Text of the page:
The PHOTORAMA consortium comprises a diverse team of organizations, each contributing unique expertise to the project. In this spotlight, we sit down with Massimo Izzi from ENEA to delve into the organization’s role in PHOTORAMA.
Hello, Massimo! Thank you for taking the time to chat with us today. Could you please introduce your organization, your team, and elaborate on its role in PHOTORAMA?
ENEA is the Italian National Agency for New Technologies, Energy and Sustainable Economic Development, a public body aimed at research, technological innovation and the provision of advanced services to enterprises, public administration and citizens in the sectors of energy, the environment and sustainable economic development. Our team specialises in the development of photovoltaic energy, from research level to systems application; moreover, it develops, implements, and promotes the eco-innovation of production, contributing to the definition and implementation of the country’s strategies and policies in the general framework of the transition towards more sustainable energy models. ENEA, within PHOTORAMA, is responsible for the dissemination of the results of the project and, from a more technical point of view, is in charge of the development of a new eco-design module to sustain its recyclability based on circular economy principles.
What are you currently working on? What is happening now?
Currently, we are gearing up for various events, including thematic workshops and conference participation to showcase the project’s progress and outline the remaining steps toward achieving its objectives. We collaborate closely with ZSI partners, who play a key role in the communication phase of the project. On the eco-design front, we are actively testing new encapsulants for modules with properties that facilitate easier removal, thereby promoting the recyclability of different components.
What does your specific expertise add to the consortium?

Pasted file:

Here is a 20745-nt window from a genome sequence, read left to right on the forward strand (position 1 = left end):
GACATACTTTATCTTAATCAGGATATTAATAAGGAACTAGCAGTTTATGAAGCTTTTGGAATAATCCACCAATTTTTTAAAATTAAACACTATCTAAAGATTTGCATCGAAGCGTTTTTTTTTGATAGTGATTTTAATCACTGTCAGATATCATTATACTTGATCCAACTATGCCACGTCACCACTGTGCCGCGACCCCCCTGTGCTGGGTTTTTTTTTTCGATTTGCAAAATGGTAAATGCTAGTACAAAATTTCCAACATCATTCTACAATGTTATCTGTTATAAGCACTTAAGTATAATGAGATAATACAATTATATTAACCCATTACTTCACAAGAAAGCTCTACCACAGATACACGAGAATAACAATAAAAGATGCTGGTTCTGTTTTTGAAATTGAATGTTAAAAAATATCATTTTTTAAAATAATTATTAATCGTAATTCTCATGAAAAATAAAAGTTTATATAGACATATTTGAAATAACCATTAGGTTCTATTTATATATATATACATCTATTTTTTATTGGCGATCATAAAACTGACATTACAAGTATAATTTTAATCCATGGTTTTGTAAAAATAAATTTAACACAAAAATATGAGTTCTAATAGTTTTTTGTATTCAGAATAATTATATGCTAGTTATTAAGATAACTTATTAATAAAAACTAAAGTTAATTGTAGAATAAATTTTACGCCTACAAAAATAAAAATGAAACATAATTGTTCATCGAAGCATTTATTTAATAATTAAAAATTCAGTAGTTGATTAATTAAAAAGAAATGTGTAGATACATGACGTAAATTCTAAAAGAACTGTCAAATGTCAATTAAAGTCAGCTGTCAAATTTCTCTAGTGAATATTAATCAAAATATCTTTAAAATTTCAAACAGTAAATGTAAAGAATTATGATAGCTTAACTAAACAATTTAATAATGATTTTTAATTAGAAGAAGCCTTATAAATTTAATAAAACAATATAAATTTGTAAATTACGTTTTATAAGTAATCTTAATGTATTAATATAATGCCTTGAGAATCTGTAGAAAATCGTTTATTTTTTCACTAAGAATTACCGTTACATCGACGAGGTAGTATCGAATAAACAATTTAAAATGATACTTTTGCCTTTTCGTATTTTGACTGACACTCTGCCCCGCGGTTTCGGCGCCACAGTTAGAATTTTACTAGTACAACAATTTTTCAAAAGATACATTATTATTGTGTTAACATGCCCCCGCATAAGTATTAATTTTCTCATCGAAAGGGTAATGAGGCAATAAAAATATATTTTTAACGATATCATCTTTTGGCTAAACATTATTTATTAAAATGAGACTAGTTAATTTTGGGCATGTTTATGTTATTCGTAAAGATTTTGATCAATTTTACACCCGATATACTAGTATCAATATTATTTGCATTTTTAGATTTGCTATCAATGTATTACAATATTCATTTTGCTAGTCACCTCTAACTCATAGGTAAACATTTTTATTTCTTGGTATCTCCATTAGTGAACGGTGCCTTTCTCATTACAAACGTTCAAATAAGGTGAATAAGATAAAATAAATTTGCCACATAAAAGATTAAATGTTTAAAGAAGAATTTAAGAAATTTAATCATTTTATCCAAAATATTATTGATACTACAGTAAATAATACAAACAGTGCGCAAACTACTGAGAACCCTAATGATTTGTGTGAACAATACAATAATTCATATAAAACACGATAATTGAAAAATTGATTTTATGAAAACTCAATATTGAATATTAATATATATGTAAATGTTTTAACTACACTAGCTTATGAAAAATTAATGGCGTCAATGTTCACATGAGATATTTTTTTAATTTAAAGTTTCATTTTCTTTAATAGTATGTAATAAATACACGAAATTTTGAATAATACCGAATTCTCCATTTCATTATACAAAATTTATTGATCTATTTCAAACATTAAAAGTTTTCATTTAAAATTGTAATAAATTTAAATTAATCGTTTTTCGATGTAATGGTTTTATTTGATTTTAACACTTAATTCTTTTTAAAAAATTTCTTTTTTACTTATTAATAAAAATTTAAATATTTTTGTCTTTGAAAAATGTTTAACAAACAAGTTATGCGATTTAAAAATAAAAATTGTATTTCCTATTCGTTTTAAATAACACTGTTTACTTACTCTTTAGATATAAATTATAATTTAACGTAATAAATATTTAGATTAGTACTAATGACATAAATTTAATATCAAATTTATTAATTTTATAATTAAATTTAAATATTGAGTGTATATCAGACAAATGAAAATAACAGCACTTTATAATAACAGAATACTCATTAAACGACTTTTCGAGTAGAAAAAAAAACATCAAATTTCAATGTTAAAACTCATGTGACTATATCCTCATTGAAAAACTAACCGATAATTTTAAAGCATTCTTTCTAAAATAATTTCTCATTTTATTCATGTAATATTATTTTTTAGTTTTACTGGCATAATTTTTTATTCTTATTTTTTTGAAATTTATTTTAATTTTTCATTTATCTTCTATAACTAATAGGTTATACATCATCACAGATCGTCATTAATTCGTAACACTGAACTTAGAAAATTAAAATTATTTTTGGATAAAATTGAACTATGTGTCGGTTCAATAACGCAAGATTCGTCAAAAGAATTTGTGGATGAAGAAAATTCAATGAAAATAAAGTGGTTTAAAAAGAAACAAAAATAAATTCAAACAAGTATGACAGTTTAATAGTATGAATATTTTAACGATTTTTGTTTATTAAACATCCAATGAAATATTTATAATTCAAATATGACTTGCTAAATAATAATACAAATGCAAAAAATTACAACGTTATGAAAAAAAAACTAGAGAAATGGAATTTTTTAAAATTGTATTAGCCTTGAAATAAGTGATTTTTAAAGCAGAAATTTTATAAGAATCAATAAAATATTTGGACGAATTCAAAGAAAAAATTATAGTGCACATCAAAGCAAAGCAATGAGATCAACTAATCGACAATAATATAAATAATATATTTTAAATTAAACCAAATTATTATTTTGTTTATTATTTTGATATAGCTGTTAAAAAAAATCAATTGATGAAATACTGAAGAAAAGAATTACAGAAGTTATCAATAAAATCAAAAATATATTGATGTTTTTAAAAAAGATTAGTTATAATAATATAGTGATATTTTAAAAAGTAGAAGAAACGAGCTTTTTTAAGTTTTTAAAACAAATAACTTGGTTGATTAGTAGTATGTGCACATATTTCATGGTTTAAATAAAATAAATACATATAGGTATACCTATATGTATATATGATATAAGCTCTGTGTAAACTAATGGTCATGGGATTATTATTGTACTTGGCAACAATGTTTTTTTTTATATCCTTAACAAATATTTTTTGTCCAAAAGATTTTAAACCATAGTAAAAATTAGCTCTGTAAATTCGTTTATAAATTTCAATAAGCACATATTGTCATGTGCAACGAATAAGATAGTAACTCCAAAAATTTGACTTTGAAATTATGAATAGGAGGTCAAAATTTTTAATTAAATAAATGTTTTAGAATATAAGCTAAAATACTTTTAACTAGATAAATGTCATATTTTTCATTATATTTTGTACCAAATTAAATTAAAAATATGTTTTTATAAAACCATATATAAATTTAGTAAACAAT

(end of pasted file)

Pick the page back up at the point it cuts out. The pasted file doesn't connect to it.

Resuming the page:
ENEA brings well-established skills in the dissemination and communication of research projects, coupled with expertise in the research and development of PV technologies and systems. This combination adds significant value to the consortium as we understand what, how, and to whom to communicate effectively.
Why, according to you, do we need a project like PHOTORAMA?
PHOTORAMA is pivotal because it aims to recover photovoltaic cells within the module, directly reclaiming critical and valuable materials like indium, silver, copper, and silicon. The current process in PV recycling usually breaks the module apart and then retrieves the different elements from the whole, which is not very efficient. PHOTORAMA supports a more economically sustainable approach to the photovoltaic supply chain.
What is the biggest challenge to bring upon PV circularity?
Addressing climate change, prioritizing sustainability, and fostering technological innovation are crucial elements guiding global energy management policies.
Those processes increasingly go beyond the foresight of our political decision-makers, as they are connected to citizens’ lifestyles. It is crucial to adopt efficient tools and strategies to guide both citizens and businesses toward an all-encompassing, low-carbon, digitized, and circular economy. This approach should actively seize opportunities to reduce the use of incoming materials and energy, minimize waste, and mitigate output losses.
The shift toward a circular economy is anticipated to yield significant economic advantages for businesses, with estimated savings reaching 600 billion euros at the European level. Additionally, the circular economy is expected to bring environmental benefits, contribute to innovation, and enhance competitiveness in the industry. Importantly, it actively engages the consumer as a key participant in the energy transition process.
What would you like to have achieved at your scale by the end of the project?
The circular economy has the potential to serve as a valuable partner for the photovoltaic sector, enhancing efficiency and lessening the environmental footprint across the entire value chain in solar cell production. The objective is to advocate for the significance of an integrated value chain for manufacturing and deploying solar panels in an ecologically mindful manner. This involves considering the conversion of end-of-life components and the reuse of materials as fundamental pillars for shaping the future of the European economy within the framework of circularity.
Thank you, Massimo, for providing this insightful overview of ENEA’s contributions to PHOTORAMA